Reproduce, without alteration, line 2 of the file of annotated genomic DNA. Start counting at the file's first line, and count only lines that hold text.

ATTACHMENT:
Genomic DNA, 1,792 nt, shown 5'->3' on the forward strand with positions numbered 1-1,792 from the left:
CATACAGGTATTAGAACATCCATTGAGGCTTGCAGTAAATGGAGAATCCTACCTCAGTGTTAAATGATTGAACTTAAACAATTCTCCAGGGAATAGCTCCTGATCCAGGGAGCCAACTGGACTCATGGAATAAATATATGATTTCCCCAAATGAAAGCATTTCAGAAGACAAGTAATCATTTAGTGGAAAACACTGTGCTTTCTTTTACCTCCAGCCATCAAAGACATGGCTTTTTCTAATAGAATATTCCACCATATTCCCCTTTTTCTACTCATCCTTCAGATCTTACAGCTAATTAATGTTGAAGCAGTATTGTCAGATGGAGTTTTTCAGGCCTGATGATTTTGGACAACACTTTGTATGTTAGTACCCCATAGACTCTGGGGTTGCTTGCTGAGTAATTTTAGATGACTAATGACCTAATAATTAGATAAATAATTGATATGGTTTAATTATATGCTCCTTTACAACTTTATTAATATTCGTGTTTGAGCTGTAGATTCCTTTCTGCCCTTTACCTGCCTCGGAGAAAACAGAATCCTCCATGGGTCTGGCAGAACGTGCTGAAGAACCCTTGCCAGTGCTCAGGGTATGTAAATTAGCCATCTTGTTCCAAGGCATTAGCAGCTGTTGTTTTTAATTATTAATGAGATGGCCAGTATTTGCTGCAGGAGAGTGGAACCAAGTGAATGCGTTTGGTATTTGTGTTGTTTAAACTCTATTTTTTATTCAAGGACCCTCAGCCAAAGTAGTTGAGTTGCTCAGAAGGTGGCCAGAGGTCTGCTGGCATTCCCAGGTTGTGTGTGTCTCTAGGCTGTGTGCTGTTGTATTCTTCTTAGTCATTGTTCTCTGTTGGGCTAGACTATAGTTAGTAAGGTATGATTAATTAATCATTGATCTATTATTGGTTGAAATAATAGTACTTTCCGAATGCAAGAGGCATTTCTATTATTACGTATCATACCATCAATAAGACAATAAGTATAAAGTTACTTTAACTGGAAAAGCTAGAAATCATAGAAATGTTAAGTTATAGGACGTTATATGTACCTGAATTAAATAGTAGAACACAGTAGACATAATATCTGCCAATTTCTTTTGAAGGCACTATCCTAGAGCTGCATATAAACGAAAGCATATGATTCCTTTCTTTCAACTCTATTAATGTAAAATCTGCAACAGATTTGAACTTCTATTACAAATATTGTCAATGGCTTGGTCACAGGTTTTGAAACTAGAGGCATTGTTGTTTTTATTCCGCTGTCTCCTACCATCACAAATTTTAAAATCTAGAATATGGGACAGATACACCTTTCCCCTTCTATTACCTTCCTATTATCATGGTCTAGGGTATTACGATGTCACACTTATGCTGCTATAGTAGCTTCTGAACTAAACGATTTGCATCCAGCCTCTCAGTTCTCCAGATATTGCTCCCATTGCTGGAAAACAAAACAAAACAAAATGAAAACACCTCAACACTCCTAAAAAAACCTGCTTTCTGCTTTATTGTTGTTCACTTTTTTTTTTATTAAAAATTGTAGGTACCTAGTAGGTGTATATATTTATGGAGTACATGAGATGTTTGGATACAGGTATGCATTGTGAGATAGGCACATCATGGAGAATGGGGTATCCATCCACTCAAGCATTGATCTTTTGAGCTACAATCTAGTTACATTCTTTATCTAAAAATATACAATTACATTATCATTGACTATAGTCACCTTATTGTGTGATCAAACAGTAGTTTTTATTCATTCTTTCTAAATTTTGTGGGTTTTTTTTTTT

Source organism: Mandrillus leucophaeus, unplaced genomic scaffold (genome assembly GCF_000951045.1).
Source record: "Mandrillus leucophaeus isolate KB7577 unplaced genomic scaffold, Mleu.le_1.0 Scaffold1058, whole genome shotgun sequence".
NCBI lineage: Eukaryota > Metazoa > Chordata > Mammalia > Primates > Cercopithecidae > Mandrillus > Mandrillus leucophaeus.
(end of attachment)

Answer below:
CATACAGGTATTAGAACATCCATTGAGGCTTGCAGTAAATGGAGAATCCTACCTCAGTGTTAAATGATTGAACTTAAACAATTCTCCAGGGAATAGCTCCTGATCCAGGGAGCCAACTGGACTCATGGAATAAATATATGATTTCCCCAAATGAAAGCATTTCAGAAGACAAGTAATCATTTAGTGGAAAACACTGTGCTTTCTTTTACCTCCAGCCATCAAAGACATGGCTTTTTCTAATAGAATATTCCACCATATTCCCCTTTTTCTACTCATCCTTCAGATCTTACAGCTAATTAATGTTGAAGCAGTATTGTCAGATGGAGTTTTTCAGGCCTGATGATTTTGGACAACACTTTGTATGTTAGTACCCCATAGACTCTGGGGTTGCTTGCTGAGTAATTTTAGATGACTAATGACCTAATAATTAGATAAATAATTGATATGGTTTAATTATATGCTCCTTTACAACTTTATTAATATTCGTGTTTGAGCTGTAGATTCCTTTCTGCCCTTTACCTGCCTCGGAGAAAACAGAATCCTCCATGGGTCTGGCAGAACGTGCTGAAGAACCCTTGCCAGTGCTCAGGGTATGTAAATTAGCCATCTTGTTCCAAGGCATTAGCAGCTGTTGTTTTTAATTATTAATGAGATGGCCAGTATTTGCTGCAGGAGAGTGGAACCAAGTGAATGCGTTTGGTATTTGTGTTGTTTAAACTCTATTTTTTATTCAAGGACCCTCAGCCAAAGTAGTTGAGTTGCTCAGAAGGTGGCCAGAGGTCTGCTGGCATTCCCAGGTTGTGTGTGTCTCTAGGCTGTGTGCTGTTGTATTCTTCTTAGTCATTGTTCTCTGTTGGGCTAGACTATAGTTAGTAAGGTATGATTAATTAATCATTGATCTATTATTGGTTGAAATAATAGTACTTTCCGAATGCAAGAGGCATTTCTATTATTACGTATCATACCATCAATAAGACAATAAGTATAAAGTTACTTTAACTGGAAAAGCTAGAAATCATAGAAATGTTAAGTTATAGGACGTTATATGTACCTGAATTAAATAGTAGAACACAGTAGACATAATATCTGCCAATTTCTTTTGAAGGCACTATCCTAGAGCTGCATATAAACGAAAGCATATGATTCCTTTCTTTCAACTCTATTAATGTAAAATCTGCAACAGATTTGAACTTCTATTACAAATATTGTCAATGGCTTGGTCACAGGTTTTGAAACTAGAGGCATTGTTGTTTTTATTCCGCTGTCTCCTACCATCACAAATTTTAAAATCTAGAATATGGGACAGATACACCTTTCCCCTTCTATTACCTTCCTATTATCATGGTCTAGGGTATTACGATGTCACACTTATGCTGCTATAGTAGCTTCTGAACTAAACGATTTGCATCCAGCCTCTCAGTTCTCCAGATATTGCTCCCATTGCTGGAAAACAAAACAAAACAAAATGAAAACACCTCAACACTCCTAAAAAAACCTGCTTTCTGCTTTATTGTTGTTCACTTTTTTTTTTATTAAAAATTGTAGGTACCTAGTAGGTGTATATATTTATGGAGTACATGAGATGTTTGGATACAGGTATGCATTGTGAGATAGGCACATCATGGAGAATGGGGTATCCATCCACTCAAGCATTGATCTTTTGAGCTACAATCTAGTTACATTCTTTATCTAAAAATATACAATTACATTATCATTGACTATAGTCACCTTATTGTGTGATCAAACAGTAGTTTTTATTCATTCTTTCTAAATTTTGTGGGTTTTTTTTTTT